Today's Geo Quiz is on the equator.
Geologist and amateur naturalist Charles Darwin sailed to the Galápagos nearly two centuries ago to investigate and map out the harbors, collect rocks, and study birds. It proved to be one of the most important travel layovers in scientific history.
Recently a team of scientists and Google mapmakers went there to retrace Darwins steps and to capture a 360 degree perspective of the islands.
Can you name the largest island of the Galápagos?
Pirates first named it after a 17th century English duke but in later years it was renamed in honor of a 15th century Spanish queen.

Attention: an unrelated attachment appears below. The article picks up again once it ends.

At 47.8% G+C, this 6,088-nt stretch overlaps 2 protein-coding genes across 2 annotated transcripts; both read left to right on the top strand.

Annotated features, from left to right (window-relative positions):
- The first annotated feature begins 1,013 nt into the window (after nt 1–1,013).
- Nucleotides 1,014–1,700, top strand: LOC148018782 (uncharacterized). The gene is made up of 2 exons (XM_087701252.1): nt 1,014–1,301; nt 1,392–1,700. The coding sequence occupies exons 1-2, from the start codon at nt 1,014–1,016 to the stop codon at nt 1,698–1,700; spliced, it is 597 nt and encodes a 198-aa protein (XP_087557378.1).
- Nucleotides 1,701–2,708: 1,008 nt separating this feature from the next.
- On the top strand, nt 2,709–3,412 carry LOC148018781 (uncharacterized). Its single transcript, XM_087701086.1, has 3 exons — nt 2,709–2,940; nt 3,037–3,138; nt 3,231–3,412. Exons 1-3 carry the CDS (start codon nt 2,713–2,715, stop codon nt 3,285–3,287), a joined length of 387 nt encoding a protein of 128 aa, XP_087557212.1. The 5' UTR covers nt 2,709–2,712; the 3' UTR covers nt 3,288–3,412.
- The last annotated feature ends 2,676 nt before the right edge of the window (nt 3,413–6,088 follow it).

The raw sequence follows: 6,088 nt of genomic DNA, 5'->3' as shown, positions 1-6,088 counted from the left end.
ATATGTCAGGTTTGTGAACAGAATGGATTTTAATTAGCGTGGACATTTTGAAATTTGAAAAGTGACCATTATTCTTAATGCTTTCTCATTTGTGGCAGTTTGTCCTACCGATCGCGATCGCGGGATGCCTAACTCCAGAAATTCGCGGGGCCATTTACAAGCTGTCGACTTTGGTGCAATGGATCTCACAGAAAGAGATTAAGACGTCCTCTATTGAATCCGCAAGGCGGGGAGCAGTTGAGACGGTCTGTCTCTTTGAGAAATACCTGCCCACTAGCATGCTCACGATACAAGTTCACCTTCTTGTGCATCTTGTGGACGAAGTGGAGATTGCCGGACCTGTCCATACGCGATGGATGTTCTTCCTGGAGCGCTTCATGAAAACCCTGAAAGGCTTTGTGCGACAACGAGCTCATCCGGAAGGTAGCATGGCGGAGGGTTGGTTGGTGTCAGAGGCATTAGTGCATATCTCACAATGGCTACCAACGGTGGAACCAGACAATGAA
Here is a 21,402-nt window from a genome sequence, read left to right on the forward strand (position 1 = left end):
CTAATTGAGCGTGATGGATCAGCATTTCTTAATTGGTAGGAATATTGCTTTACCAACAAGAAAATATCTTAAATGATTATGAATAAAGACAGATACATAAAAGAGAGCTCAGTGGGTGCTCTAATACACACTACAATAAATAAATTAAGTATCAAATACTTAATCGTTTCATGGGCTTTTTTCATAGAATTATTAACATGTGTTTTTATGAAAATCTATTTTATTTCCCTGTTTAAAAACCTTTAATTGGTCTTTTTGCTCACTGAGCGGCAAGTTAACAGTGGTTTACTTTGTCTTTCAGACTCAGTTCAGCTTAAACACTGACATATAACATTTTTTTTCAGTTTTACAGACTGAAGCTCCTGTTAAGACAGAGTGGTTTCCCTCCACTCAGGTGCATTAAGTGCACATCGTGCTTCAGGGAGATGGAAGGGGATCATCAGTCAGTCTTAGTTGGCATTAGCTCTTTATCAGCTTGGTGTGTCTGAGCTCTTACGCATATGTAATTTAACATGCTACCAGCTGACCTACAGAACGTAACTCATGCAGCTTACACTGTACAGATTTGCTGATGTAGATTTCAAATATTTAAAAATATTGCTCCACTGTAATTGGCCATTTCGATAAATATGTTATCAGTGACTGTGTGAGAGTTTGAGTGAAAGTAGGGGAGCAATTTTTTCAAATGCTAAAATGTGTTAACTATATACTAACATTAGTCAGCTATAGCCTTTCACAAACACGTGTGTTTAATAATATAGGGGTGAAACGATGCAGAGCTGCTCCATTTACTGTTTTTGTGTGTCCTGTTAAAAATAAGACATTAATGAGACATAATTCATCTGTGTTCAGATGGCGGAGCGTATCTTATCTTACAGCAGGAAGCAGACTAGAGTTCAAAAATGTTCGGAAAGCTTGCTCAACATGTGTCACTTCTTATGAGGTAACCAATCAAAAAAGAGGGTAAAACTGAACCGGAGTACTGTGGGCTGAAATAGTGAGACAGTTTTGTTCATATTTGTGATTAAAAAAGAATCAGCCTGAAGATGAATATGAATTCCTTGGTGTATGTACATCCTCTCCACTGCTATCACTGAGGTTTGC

It's home to more tortoises than any other of the islands…and the equator runs smack through the middle of it.
Google's Raleigh Seamster recently explored this seahorse shaped island in the Galápagos. She led a Street View team from Google Maps to survey and map the islands, including the largest island, which was originally called Albemarle but is now known as Isabela Island. Seamster says the team came face to face with sea lions, ventured into the caldera of an active volcano, and visited a marine iguana nesting ground. The hope is that the project makes the islands accessible from home while reducing the pressure on the ecosystem caused by tourist foot traffic.